I’m not sure I understand all the implications of the question but maybe because it emerges from sensorial information? What could it be referring to if not something beside itself?

7) Does Moral Law exist in itself, or is it an artifact of nature?

Sam Harris just published a book you might want to read in order to get a much better answer to that question than what I could provide in a blog post. I do believe that there is such a thing as well-being that emerges out of the nature of our bodies and minds. From that you can define the Golden Rule (which all human societies have done independently) and the rest is refinements from that. Some of those refinements are justified by how natural selection modeled us, yes.

8) Why is there evil?

You first need to define evil. Let’s say we define it as deliberate causation of harm. Then there are a variety of possible causes for it: greed, past traumas, psychosis, religious indoctrination, etc. I’m not sure how that question is very puzzling unless you believe in an omnipotent and universally good god.

Archived comments

  • Ludovic said on Saturday, October 30, 2010

    You say that some simple mathematical constructs can exist independently of the existence of the universe, but I'm not so convinced... why is time merely a property of our universe, but mathematics are not? Maybe "before" the universe existed (for whatever meaning of the word "before" can apply to that situation), nothing existed, not even the very concept of a number. Or maybe the fundamentals of mathematics can be different from one universe to the next. Or maybe mathematics seem so fundamental to us because they represent the underlying construct of our brains, but *not* necessarily of the universe. Also, a lot of your answers begin with "I don't know" or "I'm not sure". It looks to me you're more of an agnostic than an atheist...
  • bleroy said on Saturday, October 30, 2010

    @Ludo: time is a dimension of the space-time that forms the universe. Both time and space are properties of the universe. We can conceive of many alternative universes, some of which have a different number of dimensions with different signatures, some having only purely timelike dimensions, some having only spacelike, some where the signature of some dimensions change in different regions. In contrast, mathematical constructs do not depend on the universe where they are discovered, and a mathematician in a different universe starting from the same axioms would find exactly the same structures. Don't think you found a loophole by saying the axioms would be different in a different universe. Mathematicians in a different universe would maybe get interested in what comes out of different axioms (maybe if their space is curved heavily for example they would find non-Euclidean geometries before Euclidean geometries) but that doesn't matter: they could consider the same axioms that we do and if they do they will find the same resulting structures. That is why we talk of proof in mathematics but not in any of the natural sciences. So no mathematics would not be different in other universes, although "people" in them could be looking at different aspects of it. Doubting that is doubting our very ability to reason at all, and disputing that is a completely sterile viewpoint, similar to solipsism. There is a very big difference between not being sure why the universe exists and being sure there is no god. I don't know for sure why there is a universe because I don't have enough evidence to support one particular view or another. I don't think there is a god because there is zero evidence for it, the same way there is zero evidence there is a teapot orbiting the Sun between the orbits of Uranus and Neptune. Also, knowing the limits of any scientific results doesn't make me an agnostic with regards to these results. It makes me a realist. Contrast that with those who claim to have absolute, indisputable and definitive knowledge because some book says so.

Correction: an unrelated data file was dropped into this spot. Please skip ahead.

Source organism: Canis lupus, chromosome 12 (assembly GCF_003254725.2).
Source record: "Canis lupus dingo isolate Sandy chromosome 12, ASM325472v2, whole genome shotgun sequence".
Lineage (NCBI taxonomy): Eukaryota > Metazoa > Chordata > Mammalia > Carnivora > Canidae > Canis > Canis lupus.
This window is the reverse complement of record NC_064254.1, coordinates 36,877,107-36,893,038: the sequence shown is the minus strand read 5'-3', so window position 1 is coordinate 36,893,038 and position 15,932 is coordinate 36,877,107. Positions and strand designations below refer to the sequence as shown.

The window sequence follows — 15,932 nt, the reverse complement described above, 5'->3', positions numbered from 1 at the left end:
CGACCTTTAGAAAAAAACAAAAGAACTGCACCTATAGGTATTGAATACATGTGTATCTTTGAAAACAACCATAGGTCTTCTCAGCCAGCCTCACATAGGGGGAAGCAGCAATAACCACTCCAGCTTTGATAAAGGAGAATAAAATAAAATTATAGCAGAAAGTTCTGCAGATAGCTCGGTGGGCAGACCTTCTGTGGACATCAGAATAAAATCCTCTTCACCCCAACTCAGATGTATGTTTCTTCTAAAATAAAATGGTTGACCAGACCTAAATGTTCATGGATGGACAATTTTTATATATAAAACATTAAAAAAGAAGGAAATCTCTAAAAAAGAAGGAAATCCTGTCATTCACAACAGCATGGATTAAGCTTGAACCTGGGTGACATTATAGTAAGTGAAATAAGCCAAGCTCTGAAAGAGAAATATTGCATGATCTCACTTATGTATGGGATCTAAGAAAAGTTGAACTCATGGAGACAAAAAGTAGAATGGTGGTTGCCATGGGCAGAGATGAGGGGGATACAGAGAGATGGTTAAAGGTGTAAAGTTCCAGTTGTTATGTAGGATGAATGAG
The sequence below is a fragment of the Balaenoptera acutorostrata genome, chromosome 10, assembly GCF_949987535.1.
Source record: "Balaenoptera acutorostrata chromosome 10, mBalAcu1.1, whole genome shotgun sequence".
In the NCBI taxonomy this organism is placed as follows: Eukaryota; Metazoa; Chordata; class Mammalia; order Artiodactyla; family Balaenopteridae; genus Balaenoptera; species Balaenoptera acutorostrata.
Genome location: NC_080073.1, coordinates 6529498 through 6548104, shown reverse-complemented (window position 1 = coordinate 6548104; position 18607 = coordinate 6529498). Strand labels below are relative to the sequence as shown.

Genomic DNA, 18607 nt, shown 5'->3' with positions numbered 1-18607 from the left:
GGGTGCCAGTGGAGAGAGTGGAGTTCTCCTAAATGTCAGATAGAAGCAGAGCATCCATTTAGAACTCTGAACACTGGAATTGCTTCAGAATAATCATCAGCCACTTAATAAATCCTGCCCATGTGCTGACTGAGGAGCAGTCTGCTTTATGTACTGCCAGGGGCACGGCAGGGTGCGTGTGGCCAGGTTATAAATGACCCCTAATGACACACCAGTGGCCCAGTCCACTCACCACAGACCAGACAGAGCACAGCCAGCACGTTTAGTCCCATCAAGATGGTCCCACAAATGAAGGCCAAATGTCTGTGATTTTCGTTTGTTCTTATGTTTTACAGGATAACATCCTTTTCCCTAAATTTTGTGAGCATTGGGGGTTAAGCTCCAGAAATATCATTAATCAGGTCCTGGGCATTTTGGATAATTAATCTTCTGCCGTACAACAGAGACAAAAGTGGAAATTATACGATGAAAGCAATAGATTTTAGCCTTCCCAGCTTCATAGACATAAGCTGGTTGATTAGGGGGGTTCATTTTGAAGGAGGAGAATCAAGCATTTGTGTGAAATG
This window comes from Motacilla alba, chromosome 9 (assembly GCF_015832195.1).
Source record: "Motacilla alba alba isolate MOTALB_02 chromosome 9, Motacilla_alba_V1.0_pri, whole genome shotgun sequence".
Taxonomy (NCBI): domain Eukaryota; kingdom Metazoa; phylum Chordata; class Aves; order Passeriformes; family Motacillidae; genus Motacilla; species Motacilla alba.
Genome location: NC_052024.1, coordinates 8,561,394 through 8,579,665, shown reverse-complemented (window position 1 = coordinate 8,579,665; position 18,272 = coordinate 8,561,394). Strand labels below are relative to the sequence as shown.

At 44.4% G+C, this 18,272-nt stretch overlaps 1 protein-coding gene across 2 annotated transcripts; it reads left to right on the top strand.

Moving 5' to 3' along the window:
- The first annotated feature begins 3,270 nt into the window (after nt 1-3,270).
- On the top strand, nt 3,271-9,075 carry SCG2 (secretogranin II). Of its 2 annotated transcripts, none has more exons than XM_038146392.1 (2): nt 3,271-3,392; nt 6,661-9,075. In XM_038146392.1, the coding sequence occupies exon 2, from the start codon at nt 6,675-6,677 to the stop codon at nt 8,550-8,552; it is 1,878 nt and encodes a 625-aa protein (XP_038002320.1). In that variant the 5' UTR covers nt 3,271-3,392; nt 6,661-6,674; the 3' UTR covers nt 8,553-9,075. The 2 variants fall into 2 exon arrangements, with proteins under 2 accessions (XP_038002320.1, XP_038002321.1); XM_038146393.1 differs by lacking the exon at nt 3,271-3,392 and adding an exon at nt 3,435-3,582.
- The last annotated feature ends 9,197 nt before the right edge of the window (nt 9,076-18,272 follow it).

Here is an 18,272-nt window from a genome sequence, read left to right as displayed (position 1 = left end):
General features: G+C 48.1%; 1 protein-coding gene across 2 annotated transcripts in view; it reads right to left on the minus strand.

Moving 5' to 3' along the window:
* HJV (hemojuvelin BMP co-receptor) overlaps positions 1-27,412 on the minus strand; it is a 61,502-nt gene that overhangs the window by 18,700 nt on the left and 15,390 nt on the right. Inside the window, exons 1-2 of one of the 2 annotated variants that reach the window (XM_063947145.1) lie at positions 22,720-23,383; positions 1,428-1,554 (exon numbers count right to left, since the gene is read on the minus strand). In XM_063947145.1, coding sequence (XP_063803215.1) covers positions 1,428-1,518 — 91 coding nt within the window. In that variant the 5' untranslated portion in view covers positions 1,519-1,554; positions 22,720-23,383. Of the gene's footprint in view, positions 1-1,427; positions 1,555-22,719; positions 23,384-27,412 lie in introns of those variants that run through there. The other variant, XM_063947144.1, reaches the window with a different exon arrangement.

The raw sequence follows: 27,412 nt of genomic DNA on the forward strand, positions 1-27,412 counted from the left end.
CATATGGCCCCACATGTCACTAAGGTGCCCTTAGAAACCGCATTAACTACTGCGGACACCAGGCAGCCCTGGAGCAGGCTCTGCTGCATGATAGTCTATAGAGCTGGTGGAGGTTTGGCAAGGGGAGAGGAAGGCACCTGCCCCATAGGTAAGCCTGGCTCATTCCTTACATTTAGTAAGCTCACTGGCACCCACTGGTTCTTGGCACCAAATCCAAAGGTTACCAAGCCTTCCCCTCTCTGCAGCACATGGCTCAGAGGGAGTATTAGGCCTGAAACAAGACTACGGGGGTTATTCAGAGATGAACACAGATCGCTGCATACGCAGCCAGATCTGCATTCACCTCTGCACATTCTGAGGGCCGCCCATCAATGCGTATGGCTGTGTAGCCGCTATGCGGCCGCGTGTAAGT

• Ludovic said on Saturday, October 30, 2010

    You're just saying that given the same handful of fundamental axioms (a couple of logical rules, a couple of basic math stuff), anybody, in any universe, would come up with the same mathematics as we did. I can understand that. But you're not addressing the issue of why those fundamental axioms would be valid/true in the first place. Why would basic logic, or causality, or whatever fundamental we take for granted, be valid in a different reality? I don't see how you can mathematically prove that those axioms are absolutely true when the very mathematics you use presuppose those axioms to be absolutely true. Are you then going to hand-wave them into absolute existence ("there can't be anything without those basic axioms"), effectively turning them into the "atheist god"? Or are you going to admit that we just have no way to prove or disprove the absolute validity of those axioms, and it's just that we can't think of anything else and we have to assume *some* stuff? Sure, I probably sound like a very cynical agnostic (which is probably what I am -- on top of being a pain-in-the-ass devil's advocate), but there's a long way from "subjective-solipsism" to "universal-solipsism" ("I can only consider my own mind" vs. "I can only consider my own space-time continuum"). The second is far from sterile, as we still have lots to figure out about what's going on in our own universe. Btw: is Orchard gonna support email notifications (I thought that was why it's asking for my email)?